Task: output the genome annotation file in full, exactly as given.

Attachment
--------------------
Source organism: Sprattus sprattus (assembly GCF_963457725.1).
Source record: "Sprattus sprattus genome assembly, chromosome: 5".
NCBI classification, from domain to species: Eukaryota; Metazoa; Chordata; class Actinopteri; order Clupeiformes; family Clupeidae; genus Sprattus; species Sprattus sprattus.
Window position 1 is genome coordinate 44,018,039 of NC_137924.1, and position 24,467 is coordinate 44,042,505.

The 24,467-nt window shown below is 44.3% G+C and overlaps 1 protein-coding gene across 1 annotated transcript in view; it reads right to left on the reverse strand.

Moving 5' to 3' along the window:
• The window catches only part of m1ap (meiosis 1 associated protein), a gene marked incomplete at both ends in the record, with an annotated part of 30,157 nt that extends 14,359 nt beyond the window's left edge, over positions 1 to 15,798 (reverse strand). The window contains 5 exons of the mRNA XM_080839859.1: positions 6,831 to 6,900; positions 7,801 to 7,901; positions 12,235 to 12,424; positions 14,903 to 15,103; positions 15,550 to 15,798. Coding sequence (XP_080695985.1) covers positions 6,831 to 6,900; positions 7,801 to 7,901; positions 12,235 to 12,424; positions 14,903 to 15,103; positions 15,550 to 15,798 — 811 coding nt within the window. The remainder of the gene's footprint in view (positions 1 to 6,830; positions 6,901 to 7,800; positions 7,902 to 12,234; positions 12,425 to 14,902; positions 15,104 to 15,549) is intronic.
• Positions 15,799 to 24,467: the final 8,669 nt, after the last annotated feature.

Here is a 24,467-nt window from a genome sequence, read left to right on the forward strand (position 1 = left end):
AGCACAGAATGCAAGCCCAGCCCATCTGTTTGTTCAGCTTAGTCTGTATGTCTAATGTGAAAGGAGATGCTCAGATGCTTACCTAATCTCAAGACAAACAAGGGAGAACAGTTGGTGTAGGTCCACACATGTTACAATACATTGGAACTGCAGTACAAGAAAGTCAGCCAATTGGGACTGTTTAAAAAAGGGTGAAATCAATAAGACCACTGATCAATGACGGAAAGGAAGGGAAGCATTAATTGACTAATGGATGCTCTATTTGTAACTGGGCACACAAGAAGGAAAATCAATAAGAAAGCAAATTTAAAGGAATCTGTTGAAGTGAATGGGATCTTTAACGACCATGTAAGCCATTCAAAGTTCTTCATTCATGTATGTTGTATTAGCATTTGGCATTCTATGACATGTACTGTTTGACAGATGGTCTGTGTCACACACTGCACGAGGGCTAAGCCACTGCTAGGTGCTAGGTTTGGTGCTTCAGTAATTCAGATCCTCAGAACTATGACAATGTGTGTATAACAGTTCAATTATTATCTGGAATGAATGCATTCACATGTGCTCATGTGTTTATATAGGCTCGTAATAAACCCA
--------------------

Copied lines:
Source organism: Sprattus sprattus (assembly GCF_963457725.1).
Source record: "Sprattus sprattus genome assembly, chromosome: 5".
NCBI classification, from domain to species: Eukaryota; Metazoa; Chordata; class Actinopteri; order Clupeiformes; family Clupeidae; genus Sprattus; species Sprattus sprattus.
Window position 1 is genome coordinate 44,018,039 of NC_137924.1, and position 24,467 is coordinate 44,042,505.

The 24,467-nt window shown below is 44.3% G+C and overlaps 1 protein-coding gene across 1 annotated transcript in view; it reads right to left on the reverse strand.

Moving 5' to 3' along the window:
• The window catches only part of m1ap (meiosis 1 associated protein), a gene marked incomplete at both ends in the record, with an annotated part of 30,157 nt that extends 14,359 nt beyond the window's left edge, over positions 1 to 15,798 (reverse strand). The window contains 5 exons of the mRNA XM_080839859.1: positions 6,831 to 6,900; positions 7,801 to 7,901; positions 12,235 to 12,424; positions 14,903 to 15,103; positions 15,550 to 15,798. Coding sequence (XP_080695985.1) covers positions 6,831 to 6,900; positions 7,801 to 7,901; positions 12,235 to 12,424; positions 14,903 to 15,103; positions 15,550 to 15,798 — 811 coding nt within the window. The remainder of the gene's footprint in view (positions 1 to 6,830; positions 6,901 to 7,800; positions 7,902 to 12,234; positions 12,425 to 14,902; positions 15,104 to 15,549) is intronic.
• Positions 15,799 to 24,467: the final 8,669 nt, after the last annotated feature.

Here is a 24,467-nt window from a genome sequence, read left to right on the forward strand (position 1 = left end):
AGCACAGAATGCAAGCCCAGCCCATCTGTTTGTTCAGCTTAGTCTGTATGTCTAATGTGAAAGGAGATGCTCAGATGCTTACCTAATCTCAAGACAAACAAGGGAGAACAGTTGGTGTAGGTCCACACATGTTACAATACATTGGAACTGCAGTACAAGAAAGTCAGCCAATTGGGACTGTTTAAAAAAGGGTGAAATCAATAAGACCACTGATCAATGACGGAAAGGAAGGGAAGCATTAATTGACTAATGGATGCTCTATTTGTAACTGGGCACACAAGAAGGAAAATCAATAAGAAAGCAAATTTAAAGGAATCTGTTGAAGTGAATGGGATCTTTAACGACCATGTAAGCCATTCAAAGTTCTTCATTCATGTATGTTGTATTAGCATTTGGCATTCTATGACATGTACTGTTTGACAGATGGTCTGTGTCACACACTGCACGAGGGCTAAGCCACTGCTAGGTGCTAGGTTTGGTGCTTCAGTAATTCAGATCCTCAGAACTATGACAATGTGTGTATAACAGTTCAATTATTATCTGGAATGAATGCATTCACATGTGCTCATGTGTTTATATAGGCTCGTAATAAACCCA